Adjuvant treatment in resectable pancreatic cancer

After surgical resection for pancreatic cancer 50-80% of patients may develop local recurrence or metastatic disease usually within the first two years after surgery. Adjuvant treatment has been given in pancreatic cancer in the form of chemo or radiotherapy or in combination. There are numerous trials looking at the effects of chemo and radiotherapy. The best known of these are the ESPAC trials.


This was a randomised study to assess the role of adjuvant chemotherapy with 5-FU and folinic acid and adjuvant chemo radiation. This was an extremely important study. It showed that there was no benefit from the addition of chemo-radiotherapy after surgery whereas there was benefit for the role of adjuvant chemotherapy alone.


This was formulated as a result of the ESPAC 1 study and designed to test two hypotheses. Firstly whether post-operative treatment with chemotherapy drug Gemcitabine or chemotherapy drug 5 fluoro-uracil and folinic acid improved survival compared to no additional treatment following surgery to remove pancreatic cancer, and also to see whether there was any difference in survival between Gemcitabine and 5 F-U as post-operative chemotherapy treatment. The trial design was amended in 2003 and is now called ESPAC 3 (2). This trial is trying to answer the following questions:-

For patients with ductal adenocarcinoma of the pancreas randomised into a two arm study to answer the question whether there is any difference in survival between Gemcitabine and bolus 5 F-U and folinicacid when used as adjuvant treatment therapy following resection. Patients with ampullary, or pancreatic tumours not ductal adenocarcinoma, who have had a curative resection are randomised into a three arm study with either treatment with 5 fluoro-uracil/folinic acid, Gemcitabine or observation alone. The question really is whether adjuvant chemotherapy improves survival compared to no additional treatment and is there any difference between the two different types of chemotherapy. This trial has closed and the results are awaited.


This a trial to compare Gemcitabine alone with Gemcitabine and Capecitabine together after surgery to remove cancer of the pancreas.

Palliative chemotherapy in unresectable pancreatic cancer

When surgery is not possible for advanced or inoperable pancreatic cancer there are trials looking at the effect of chemo and radiotherapy for locally advanced pancreatic cancer.

The SCALOP trial is a trial of chemotherapy following by chemo radiotherapy for locally advanced pancreatic cancer. Following an initial course of treatment with Gemcitabine and Capecitabine combination the trial compares the effects of giving chemo-radiotherapy with either Gemcitabine or Capecitabine. The results are awaited.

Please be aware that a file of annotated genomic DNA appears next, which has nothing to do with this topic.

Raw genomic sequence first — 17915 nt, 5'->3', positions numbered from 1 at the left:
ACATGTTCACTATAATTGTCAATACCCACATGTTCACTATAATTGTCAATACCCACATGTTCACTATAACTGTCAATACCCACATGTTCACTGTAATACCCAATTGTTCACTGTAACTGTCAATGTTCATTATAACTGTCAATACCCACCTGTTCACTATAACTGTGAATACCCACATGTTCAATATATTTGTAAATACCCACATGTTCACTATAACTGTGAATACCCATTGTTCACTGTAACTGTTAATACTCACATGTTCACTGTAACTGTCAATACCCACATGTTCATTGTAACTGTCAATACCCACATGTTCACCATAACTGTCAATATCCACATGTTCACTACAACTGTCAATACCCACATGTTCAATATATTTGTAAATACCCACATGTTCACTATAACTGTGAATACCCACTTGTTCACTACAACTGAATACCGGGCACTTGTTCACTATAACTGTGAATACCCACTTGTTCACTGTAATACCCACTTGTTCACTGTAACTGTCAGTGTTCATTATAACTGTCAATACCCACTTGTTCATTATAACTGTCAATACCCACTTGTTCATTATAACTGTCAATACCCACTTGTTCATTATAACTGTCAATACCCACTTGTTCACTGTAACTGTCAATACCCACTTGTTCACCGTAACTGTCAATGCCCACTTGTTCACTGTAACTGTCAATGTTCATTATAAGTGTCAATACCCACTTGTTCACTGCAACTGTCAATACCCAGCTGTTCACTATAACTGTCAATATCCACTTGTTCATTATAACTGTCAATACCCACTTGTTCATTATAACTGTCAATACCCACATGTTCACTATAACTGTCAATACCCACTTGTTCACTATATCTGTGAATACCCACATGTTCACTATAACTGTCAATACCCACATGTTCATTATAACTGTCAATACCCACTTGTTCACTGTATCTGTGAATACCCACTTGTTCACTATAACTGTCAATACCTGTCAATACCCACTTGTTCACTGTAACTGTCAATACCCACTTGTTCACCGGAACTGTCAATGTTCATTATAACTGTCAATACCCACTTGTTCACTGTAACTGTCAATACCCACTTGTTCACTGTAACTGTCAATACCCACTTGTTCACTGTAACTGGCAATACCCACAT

There are other trials for patients with inoperable pancreatic cancer. There is a trial of Verteporfin photo-dynamic therapy for locally advanced pancreatic cancer which is recruiting in London.

There is a trial of UFT leucovorin and radiotherapy with or without Cetuximab also recruiting in London.

A biomarker identification trial of Tarceva (Erlotinib) in patients with advanced pancreatic cancer is recruiting nationally. The trial looks at the efficacy and safety of Tarceva in patients with advanced inoperable pancreatic cancer.

A trial looking a Gemcitabine and MK-0752 to treat pancreatic cancer is recruiting in London, Cambridge and Leicester. MK-0752 is an anti-cancer drug which has a different mechanism of action from Gemcitabine. As Gemcitabine has been shown to be effective in pancreatic cancer, it is hoped that a combination of the two drugs may improve the effect of Gemcitabine.

There are several other small trials of other agents.


Radiotherapy is the use of ionising radiation to destroy cancer cells. Radiotherapy in pancreatic cancer is given externally although there is no reason why this should not be administered from within eventually. Radiotherapy has a role in locally advanced disease when a tumour is felt to be inoperable. A combination of chemo and radiotherapy may effectively shrink the tumour and render it operable. It can also be used in the palliative setting so as to shrink tumours and help relieve symptoms such as pain.